The World Health Assembly Resolution on Digital Health unanimously approved by WHO Member States in May 2018 demonstrated a collective recognition of the value of digital technologies to contribute to advancing universal health coverage (UHC) and other health aims of the Sustainable Development Goals (SDGs). This resolution urged ministries of health to assess their use of digital technologies for health [...] and to prioritize, as appropriate, the development, evaluation, implementation, scale-up and greater use of digital technologies,... Furthermore, it tasked WHO with providing normative guidance in digital health, including through the promotion of evidence-based digital health interventions.
Amid the heightened interest, digital health has also been characterized by implementations rolled out in the absence of a careful examination of the evidence base on benefits and harms. The enthusiasm for digital health has also driven a proliferation of short-lived implementations and an overwhelming diversity of digital tools, with a limited understanding of their impact on health systems and people’s well-being. This concern was highlighted most notably in the consensus statement of the WHO Bellagio eHealth Evaluation Group, which opened by stating: "To improve health and reduce health inequalities, rigorous evaluation of eHealth is necessary to generate evidence and promote the appropriate integration and use of technologies." While recognizing the innovative role that digital technologies can play in strengthening the health system, there is an equally important need to evaluate their contributing effects and ensure that such investments do not inappropriately divert resources from alternative, non-digital approaches.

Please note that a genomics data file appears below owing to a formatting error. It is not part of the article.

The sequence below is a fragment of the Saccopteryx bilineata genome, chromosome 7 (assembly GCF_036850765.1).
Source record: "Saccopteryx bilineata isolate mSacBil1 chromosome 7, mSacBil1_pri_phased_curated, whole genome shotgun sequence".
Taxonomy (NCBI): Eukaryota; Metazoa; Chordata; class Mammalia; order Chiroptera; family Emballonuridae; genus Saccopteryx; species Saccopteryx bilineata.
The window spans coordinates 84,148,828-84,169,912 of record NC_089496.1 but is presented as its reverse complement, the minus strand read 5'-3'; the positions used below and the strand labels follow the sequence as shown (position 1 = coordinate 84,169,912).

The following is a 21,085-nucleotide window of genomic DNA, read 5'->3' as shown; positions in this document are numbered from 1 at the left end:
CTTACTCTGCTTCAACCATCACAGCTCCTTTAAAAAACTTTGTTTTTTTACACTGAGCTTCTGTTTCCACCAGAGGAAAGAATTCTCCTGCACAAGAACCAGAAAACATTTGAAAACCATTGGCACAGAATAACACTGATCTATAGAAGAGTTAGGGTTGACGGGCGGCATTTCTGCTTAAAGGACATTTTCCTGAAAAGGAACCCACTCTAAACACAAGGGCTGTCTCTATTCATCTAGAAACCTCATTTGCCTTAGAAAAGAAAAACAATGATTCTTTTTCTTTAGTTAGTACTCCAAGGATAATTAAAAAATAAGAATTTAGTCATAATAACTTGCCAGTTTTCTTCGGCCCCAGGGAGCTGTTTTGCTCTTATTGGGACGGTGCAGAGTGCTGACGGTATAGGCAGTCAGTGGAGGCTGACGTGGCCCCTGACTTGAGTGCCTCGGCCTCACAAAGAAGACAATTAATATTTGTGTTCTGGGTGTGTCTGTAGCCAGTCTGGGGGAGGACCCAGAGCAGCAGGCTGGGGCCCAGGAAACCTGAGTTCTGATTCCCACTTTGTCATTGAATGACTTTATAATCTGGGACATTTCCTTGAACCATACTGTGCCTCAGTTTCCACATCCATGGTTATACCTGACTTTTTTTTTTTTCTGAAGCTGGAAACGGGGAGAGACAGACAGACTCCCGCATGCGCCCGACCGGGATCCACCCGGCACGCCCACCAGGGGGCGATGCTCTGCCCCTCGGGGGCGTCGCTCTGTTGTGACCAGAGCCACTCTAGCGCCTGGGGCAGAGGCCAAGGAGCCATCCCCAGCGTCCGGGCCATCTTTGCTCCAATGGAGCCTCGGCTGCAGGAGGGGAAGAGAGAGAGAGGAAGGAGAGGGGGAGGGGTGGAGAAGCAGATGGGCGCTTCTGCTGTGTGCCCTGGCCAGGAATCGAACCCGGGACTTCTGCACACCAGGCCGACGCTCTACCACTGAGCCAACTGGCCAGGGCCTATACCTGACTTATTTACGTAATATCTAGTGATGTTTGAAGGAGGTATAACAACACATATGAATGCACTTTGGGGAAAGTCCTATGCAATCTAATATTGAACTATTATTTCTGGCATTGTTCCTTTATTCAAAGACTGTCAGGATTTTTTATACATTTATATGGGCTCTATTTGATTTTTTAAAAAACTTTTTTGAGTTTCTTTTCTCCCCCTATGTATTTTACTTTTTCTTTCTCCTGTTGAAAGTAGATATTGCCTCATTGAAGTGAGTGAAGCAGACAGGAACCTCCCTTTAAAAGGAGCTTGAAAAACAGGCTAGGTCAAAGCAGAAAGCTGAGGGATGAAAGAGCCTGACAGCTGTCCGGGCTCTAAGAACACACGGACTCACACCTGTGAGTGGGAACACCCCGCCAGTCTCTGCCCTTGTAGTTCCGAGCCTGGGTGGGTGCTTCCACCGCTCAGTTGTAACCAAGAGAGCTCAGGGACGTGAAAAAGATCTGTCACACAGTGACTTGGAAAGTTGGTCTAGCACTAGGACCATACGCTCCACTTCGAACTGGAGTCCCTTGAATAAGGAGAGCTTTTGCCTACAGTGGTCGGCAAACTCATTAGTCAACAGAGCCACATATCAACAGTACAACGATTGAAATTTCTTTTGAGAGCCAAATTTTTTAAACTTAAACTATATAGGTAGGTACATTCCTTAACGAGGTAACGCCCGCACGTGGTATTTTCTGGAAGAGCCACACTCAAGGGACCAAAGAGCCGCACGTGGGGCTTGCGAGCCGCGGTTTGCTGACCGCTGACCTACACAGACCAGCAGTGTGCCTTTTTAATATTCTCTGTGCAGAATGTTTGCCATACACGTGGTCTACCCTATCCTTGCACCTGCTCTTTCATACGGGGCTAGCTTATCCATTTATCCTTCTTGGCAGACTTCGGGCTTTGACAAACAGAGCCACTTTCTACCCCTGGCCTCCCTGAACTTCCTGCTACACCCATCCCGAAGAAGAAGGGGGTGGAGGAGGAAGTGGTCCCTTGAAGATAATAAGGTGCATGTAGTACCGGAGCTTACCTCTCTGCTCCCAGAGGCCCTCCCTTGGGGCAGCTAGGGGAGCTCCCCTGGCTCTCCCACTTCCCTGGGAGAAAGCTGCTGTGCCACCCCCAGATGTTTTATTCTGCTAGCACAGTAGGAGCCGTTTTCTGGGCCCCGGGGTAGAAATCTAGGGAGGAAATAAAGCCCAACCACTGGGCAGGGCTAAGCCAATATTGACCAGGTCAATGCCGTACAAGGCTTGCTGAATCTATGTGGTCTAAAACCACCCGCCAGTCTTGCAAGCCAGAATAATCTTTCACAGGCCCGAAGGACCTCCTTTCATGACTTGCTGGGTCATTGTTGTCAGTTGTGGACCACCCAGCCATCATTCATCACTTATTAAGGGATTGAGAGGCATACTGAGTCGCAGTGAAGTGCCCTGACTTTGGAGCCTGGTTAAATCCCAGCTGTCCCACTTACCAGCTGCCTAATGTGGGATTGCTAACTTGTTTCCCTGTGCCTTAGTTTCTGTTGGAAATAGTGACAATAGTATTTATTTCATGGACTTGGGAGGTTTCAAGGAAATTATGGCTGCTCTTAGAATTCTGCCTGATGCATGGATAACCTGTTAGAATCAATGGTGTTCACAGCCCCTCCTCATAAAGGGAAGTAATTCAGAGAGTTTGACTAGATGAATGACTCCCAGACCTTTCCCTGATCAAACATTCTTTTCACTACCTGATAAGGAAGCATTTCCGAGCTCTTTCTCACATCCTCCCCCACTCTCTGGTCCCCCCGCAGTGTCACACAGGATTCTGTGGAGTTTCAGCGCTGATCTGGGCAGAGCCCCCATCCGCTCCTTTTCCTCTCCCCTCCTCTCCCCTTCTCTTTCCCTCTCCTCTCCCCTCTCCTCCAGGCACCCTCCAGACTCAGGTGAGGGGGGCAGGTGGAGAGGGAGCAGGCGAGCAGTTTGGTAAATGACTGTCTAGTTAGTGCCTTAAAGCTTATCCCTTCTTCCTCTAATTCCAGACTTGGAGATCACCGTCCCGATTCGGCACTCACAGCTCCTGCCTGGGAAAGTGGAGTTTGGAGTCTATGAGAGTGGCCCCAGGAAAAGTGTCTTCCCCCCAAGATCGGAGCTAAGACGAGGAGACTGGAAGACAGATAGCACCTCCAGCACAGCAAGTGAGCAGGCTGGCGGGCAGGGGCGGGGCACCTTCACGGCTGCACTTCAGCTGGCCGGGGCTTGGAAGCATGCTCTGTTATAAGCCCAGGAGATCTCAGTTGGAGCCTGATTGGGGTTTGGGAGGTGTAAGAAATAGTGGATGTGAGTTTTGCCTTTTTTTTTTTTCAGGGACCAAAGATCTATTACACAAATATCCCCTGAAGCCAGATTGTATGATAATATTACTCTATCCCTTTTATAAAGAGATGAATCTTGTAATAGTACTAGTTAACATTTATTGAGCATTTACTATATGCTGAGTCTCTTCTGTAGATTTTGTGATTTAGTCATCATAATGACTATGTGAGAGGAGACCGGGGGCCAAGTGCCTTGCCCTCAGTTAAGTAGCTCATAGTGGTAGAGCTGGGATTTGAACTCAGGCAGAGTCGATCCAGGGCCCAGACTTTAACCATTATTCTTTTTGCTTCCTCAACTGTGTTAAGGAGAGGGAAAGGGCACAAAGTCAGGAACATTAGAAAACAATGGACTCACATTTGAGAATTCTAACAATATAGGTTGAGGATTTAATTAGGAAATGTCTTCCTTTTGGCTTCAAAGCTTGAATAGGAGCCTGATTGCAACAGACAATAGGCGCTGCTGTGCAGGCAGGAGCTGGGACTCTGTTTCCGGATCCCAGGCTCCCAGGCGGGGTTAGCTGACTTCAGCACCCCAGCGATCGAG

Download: WHO Guideline: Recommendations on Digital Interventions for Health System Strengthening (1.857 KB).
Download from eHealthNews.eu: WHO Guideline: Recommendations on Digital Interventions for Health System Strengthening (1.857 KB).